“It’s not the internet that is ailing journalism. We’re killing ourselves, thin in our coverage, and often intellectually lazy and shallow.”  – The Journalism Iconoclast

Right after the January 7 murderous attacks on the satirical magazine “Charlie Hebdo” and a kosher supermarket in Paris, TV and internet commentators regaled or outraged us with immediate analyses of what these attacks might mean. Predictably enough, conservative pundits saw in them another attack on Western values by radical Islam while liberal and left ones emphasized the “blowback” element of Islamic rage against the West’s often violent interference in the politics and culture of Muslim countries.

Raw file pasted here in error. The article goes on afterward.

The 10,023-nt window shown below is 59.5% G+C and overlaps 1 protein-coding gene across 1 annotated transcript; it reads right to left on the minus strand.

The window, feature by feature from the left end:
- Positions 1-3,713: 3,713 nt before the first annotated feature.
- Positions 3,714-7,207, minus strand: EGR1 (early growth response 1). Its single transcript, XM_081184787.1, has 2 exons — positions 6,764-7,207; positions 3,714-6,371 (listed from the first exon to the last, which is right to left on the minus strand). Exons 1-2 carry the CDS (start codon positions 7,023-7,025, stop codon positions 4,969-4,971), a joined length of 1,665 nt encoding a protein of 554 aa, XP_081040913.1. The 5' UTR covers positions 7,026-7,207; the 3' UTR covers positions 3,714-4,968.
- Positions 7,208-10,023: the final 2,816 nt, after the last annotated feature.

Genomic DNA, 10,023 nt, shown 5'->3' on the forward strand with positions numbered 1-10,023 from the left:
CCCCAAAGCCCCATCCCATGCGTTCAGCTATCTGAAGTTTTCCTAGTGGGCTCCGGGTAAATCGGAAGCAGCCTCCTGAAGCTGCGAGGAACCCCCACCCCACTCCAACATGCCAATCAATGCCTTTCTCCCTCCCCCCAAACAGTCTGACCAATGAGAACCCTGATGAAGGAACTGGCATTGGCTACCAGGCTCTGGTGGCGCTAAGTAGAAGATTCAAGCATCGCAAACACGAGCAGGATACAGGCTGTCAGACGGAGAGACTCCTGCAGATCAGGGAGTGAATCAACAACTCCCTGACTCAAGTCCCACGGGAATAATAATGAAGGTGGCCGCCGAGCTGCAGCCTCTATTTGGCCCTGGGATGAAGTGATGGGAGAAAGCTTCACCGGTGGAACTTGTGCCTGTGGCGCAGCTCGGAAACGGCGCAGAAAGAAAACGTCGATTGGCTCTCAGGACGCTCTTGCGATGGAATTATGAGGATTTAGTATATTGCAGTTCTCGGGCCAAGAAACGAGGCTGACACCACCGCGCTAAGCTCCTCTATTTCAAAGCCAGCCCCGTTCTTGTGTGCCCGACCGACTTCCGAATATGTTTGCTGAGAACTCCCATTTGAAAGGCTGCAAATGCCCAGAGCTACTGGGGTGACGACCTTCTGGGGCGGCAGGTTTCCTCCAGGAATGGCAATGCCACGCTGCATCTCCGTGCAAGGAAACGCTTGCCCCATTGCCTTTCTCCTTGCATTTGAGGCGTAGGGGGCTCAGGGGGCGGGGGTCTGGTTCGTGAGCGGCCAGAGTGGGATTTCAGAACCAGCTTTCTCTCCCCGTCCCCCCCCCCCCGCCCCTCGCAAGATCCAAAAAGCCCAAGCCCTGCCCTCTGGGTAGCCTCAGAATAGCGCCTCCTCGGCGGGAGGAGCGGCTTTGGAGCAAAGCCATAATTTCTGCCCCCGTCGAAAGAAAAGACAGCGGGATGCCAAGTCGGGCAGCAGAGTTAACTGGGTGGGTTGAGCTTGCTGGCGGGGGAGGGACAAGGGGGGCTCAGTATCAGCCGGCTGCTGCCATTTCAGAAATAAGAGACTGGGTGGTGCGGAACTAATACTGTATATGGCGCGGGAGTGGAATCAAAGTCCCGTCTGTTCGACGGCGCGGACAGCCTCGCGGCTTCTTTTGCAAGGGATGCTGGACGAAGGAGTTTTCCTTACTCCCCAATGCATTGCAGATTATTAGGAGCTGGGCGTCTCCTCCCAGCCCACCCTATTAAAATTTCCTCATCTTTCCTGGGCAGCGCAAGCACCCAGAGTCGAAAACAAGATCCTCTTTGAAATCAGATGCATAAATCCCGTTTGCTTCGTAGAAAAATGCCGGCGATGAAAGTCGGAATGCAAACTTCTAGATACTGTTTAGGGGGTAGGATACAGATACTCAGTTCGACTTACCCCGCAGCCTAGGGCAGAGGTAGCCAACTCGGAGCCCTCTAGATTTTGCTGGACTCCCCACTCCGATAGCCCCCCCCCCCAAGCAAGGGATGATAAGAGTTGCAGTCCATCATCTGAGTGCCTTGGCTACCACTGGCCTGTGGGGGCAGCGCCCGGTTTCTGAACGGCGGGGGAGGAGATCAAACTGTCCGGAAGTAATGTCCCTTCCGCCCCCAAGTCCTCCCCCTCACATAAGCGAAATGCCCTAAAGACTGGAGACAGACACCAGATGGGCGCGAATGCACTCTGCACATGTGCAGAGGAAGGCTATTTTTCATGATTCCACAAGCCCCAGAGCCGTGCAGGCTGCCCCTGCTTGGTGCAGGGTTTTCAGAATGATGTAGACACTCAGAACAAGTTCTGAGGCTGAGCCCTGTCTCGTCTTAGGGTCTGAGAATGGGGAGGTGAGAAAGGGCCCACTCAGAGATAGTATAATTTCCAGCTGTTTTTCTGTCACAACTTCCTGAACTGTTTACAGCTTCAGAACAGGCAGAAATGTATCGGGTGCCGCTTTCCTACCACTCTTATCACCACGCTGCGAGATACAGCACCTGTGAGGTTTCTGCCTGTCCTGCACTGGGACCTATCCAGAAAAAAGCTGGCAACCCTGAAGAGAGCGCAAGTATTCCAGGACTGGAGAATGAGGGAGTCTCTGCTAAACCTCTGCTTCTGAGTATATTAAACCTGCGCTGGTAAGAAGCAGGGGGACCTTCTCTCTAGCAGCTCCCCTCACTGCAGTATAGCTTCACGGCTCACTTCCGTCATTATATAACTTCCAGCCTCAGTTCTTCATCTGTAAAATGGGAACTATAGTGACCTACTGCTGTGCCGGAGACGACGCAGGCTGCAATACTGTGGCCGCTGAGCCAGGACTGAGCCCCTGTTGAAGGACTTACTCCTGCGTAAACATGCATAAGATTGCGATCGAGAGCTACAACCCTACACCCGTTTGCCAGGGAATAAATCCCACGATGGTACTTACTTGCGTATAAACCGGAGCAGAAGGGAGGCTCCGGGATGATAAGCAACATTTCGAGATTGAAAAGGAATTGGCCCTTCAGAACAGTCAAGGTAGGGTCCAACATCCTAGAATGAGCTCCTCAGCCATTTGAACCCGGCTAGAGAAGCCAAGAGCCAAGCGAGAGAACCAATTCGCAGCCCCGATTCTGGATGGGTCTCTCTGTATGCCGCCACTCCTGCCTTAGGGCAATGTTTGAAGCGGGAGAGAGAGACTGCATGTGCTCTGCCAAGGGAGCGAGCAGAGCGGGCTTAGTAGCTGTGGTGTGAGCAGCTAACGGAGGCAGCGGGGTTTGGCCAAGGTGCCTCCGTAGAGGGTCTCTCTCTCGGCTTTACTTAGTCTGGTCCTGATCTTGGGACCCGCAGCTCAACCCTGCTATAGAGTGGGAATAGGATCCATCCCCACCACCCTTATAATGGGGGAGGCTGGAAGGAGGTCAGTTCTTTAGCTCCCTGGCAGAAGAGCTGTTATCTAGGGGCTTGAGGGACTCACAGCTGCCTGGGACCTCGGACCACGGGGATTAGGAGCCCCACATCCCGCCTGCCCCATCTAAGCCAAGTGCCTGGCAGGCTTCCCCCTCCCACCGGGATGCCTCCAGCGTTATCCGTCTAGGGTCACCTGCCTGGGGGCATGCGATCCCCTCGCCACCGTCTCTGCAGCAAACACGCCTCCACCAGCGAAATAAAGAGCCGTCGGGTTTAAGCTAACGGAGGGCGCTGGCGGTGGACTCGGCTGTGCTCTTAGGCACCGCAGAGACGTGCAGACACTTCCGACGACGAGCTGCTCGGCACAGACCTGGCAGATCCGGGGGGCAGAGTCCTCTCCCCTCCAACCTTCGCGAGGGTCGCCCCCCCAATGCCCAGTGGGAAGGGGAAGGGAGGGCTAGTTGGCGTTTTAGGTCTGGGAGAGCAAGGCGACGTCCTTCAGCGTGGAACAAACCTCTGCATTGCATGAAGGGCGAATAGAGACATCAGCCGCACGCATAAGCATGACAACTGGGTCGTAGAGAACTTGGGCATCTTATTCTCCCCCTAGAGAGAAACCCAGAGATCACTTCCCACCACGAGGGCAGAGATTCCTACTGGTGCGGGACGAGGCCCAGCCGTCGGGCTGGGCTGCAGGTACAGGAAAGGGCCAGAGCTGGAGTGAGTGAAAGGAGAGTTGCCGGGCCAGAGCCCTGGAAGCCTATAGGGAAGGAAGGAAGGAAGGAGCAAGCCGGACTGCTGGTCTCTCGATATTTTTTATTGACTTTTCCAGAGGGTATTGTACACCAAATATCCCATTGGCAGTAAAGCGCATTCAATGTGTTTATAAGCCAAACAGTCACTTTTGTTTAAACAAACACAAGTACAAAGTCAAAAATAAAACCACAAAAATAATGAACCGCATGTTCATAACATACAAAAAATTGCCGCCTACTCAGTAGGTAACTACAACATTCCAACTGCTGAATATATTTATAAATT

Comments, lacking information about the attackers’ inspiration and motivation, were therefore mostly recycled hot air. But one internet journalist outdid many others in intellectual laziness and shallowness the Journalism Iconoclast decries. And that was the onetime Washington Post and MSNBC wunderkind Ezra Klein, now Editor in Chief of the VOX media website.

On the day of the attack Klein posted the following:

“These murders can’t be explained by a close reading of an editorial product (the Muhammad cartoons in ‘Charlie Hebdo’) and they needn’t be condemned on free speech grounds. They can only be explained by the madness of the perpetrators, who did something horrible and evil that almost no human beings anywhere ever do, and the condemnation doesn’t need to be any more complex than saying unprovoked mass slaughter is wrong.”

Unprovoked incuriosity and ignorance are wrong too, if not lethal, and Klein is guilty of both. How could a journalist, on the day of the Paris mass slaughter, immediately adopt a “Nothing to see here folks, now move along” stance when media had not even begun investigation of the Paris murderers and the path that led them to commit their “horrible” acts?